West sets spark to Russian smoking Foreign firms market tobacco where use is high, restrictions low

October 19, 1997|By Kathy Lally | Kathy Lally,SUN FOREIGN STAFF

MOSCOW -- Sleek and glistening, it soars above Manhattan like a powerful guided missile, heading straight for the heart of the patriotic Russian consumer.

The missile is a pack of cigarettes, and it is emblazoned on billboards and light poles all over Moscow, along with a Cold War slogan resonating with nationalistic feeling.

"Strike Back," it says.

The message is clear. Buy these cigarettes, called Yava Gold, and you'll be buying Russian, striking back at the Western companies that are assaulting this nation with their products, particularly their cigarettes.

There's one thing the ads don't mention. Yava Golds, like about 45 percent of cigarettes sold here, are made by Western-controlled companies, in this case the British American Tobacco Co.

Operating under tighter and tighter restrictions in the West, their profits threatened by high-cost lawsuits in America, Western tobacco companies are waging a hard-fought campaign to sell their cigarettes here.

"Our market is huge," says Vassily N. Terevtsov, chairman of Tobakprom, the tobacco lobbying association here.

"Russians smoke 250 billion cigarettes a year," he says, a cloud of Yava Gold smoke issuing from his cigarette.

About 60 percent of all Russian men smoke every day, according to polls. About 150 billion cigarettes are produced here, and 100 billion are imported every year.

A few years ago, a cigarette only had to look American to sell. At the end of the 1980s, Marlboros symbolized the West and freedom.

A foreigner had only to stand on the side of a street, hold up a pack of Marlboros and a taxi would appear out of nowhere, screech to a halt and take him wherever he wanted to go.

Today, many Russian adults are recoiling from things Western. For many, freedom has come to mean only poverty and crime.

So it was no wonder that Peter the Great cigarettes were a big hit when they appeared last year. The cigarettes are clad in elegant black, the packages emblazoned with the national -- and czarist -- double-headed eagle, in gold.

"Great Russia," trumpets the front of the pack. An inscription on the back says the cigarettes are designed for those who "believe in the revival of the traditions and grandeur of the Russian lands."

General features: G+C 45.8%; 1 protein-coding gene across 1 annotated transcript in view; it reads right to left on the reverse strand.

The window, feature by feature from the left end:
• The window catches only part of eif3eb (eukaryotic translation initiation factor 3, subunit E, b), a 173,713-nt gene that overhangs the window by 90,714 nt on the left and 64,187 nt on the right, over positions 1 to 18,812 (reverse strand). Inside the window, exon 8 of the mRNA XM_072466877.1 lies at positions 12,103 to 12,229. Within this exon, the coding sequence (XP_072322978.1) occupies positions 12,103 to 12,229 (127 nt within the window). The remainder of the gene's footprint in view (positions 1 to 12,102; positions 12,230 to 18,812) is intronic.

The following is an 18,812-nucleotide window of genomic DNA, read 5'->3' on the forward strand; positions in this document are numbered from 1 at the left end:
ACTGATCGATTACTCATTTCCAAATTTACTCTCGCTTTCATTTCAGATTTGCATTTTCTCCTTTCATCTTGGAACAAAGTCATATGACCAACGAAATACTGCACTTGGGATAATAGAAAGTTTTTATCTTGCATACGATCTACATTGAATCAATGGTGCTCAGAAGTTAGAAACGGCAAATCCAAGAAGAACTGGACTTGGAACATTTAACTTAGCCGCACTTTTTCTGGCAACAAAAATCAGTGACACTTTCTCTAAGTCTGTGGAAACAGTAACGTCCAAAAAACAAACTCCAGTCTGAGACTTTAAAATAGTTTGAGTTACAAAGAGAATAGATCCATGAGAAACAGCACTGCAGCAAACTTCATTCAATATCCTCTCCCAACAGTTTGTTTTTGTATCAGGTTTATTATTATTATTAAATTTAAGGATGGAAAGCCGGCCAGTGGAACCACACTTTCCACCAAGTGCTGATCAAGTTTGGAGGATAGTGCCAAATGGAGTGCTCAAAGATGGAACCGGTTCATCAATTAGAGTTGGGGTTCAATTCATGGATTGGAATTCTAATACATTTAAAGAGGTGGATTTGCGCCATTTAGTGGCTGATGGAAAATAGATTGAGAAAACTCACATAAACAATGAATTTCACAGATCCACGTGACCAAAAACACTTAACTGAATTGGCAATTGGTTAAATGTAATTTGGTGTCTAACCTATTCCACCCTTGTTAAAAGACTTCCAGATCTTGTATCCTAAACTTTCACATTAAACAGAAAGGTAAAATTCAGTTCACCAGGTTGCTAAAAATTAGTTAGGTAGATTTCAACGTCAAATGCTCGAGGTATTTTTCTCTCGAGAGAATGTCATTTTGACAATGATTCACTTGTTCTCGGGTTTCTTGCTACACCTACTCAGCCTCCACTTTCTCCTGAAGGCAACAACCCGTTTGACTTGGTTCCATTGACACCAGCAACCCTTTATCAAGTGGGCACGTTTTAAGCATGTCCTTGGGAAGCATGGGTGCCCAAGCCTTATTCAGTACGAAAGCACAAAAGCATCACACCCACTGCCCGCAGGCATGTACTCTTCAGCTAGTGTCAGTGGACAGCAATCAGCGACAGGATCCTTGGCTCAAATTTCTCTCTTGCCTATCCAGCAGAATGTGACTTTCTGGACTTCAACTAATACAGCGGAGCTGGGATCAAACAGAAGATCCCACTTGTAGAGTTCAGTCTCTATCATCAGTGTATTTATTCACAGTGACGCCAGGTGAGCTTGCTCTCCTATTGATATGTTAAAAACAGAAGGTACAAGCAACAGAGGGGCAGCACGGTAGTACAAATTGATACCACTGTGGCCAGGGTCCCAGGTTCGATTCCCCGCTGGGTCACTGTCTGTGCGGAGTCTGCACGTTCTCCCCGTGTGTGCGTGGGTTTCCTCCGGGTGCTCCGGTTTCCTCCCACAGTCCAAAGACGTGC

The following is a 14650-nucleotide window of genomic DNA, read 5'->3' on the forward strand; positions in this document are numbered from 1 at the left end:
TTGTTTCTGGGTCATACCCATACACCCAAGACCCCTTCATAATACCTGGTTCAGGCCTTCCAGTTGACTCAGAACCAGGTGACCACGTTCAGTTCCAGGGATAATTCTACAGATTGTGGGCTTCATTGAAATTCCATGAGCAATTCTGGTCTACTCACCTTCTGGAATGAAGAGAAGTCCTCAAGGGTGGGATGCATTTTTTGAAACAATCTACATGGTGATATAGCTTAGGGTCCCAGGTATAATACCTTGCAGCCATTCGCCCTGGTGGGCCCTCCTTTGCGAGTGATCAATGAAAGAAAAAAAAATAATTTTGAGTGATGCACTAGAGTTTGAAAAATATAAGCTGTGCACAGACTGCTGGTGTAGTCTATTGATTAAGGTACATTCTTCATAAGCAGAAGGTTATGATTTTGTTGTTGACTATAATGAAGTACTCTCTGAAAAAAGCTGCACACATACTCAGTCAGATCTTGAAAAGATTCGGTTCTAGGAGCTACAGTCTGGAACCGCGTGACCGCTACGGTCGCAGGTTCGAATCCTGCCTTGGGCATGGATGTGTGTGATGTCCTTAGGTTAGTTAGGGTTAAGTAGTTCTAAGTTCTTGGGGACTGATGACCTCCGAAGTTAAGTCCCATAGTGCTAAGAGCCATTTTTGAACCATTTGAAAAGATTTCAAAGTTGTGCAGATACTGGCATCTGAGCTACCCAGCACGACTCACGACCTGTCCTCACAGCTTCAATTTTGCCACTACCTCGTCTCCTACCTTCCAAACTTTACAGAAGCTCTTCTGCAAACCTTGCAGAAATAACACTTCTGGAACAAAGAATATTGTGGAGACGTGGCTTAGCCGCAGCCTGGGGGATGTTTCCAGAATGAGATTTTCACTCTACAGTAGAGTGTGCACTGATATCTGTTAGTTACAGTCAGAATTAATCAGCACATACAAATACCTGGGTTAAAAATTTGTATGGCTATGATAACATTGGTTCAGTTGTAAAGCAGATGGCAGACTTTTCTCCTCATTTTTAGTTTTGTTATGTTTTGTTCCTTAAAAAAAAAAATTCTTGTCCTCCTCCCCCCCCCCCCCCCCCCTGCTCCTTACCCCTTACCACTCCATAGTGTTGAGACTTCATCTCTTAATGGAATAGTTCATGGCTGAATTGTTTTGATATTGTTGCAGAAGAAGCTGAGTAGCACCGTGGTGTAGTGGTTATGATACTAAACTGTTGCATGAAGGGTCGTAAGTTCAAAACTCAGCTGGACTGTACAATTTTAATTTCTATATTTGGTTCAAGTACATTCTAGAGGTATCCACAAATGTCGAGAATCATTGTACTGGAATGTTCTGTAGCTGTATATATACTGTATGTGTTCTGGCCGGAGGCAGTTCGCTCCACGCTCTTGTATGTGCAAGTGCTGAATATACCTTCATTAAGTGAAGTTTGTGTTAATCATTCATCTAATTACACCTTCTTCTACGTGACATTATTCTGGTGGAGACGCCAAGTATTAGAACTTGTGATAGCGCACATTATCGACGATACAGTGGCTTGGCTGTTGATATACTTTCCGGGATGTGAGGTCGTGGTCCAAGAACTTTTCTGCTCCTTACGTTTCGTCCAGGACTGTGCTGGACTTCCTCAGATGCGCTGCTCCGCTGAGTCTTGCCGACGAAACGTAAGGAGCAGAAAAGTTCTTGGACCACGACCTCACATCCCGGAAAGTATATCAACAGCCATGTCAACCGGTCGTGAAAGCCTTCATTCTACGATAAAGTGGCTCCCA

They're made by R. J. Reynolds Tobacco Co. at its St. Petersburg plant.

"They're moving fast," says Dr. Ronald Davis, editor of the journal Tobacco Control. "The more governments clamp down in the West, the more aggressively they're marketing their products in Eastern Europe."

Davis and other anti-smoking activists have been lobbying the U.S. Congress to allocate money from the proposed $368 billion national settlement of tobacco litigation to campaign against smoking in Eastern Europe, Asia and other foreign targets of U.S. companies.

They say the tobacco companies will advertise ruthlessly to recruit young smokers in countries where legal restraints are not in place, using whatever imagery will sell. And they think America has an obligation to clamp down on the exportation of smoking.

The tobacco companies argue that they don't export smoking, only cigarettes.

"It's cynical, but it's the cornerstone to their survival," said John Brier, an anti-smoking activist from Scarborough, Maine. "People don't start smoking after the age of 20 -- only 1 percent do. The only way is to get the young kids hooked. They have to get cigarettes in the hands of young people before they're old enough and smart enough to make an informed decision. It will offset their losses in the U.S."

Young people here, unlike many of their elders, are still wooed by the American siren song. Brier, a marketing consultant, spent a month last summer in the Siberian city of Novosibirsk.

"I quickly found that it was no longer Communist country, but Marlboro country," Brier said by telephone from Maine. "The Marlboro man died of cancer here, but he's alive and well there."

Brier, who has an M.B.A. with a concentration in health care administration, says Philip Morris had put the Marlboro man everywhere -- looming over the city on the sides of 10-story buildings, peering out from ashtrays in bars and beckoning to young people at a disco tent set up in a park.

"In order to get in, you had to produce five packs of Marlboros, three if you were a student. You showed your packs at the gate. You couldn't say, 'I don't smoke. Can I pay to get in?'

"You had to have the cigarettes," Brier said. "They advertised it consistently for a month. It was on the radio. There were fliers on light poles. Every night there were hundreds of people, sometimes a thousand on weekends."

In a city of 2 million, with little to do, the disco tent with its bright lights and state-of-the art sound system was irresistible to the young, he said.

Andrew White, a spokesman in Moscow for Philip Morris, said promotions such as those in Novosibirsk are aimed at smokers over age 18. The disco hostesses were trained to check identification of anyone who could have been younger, he said.

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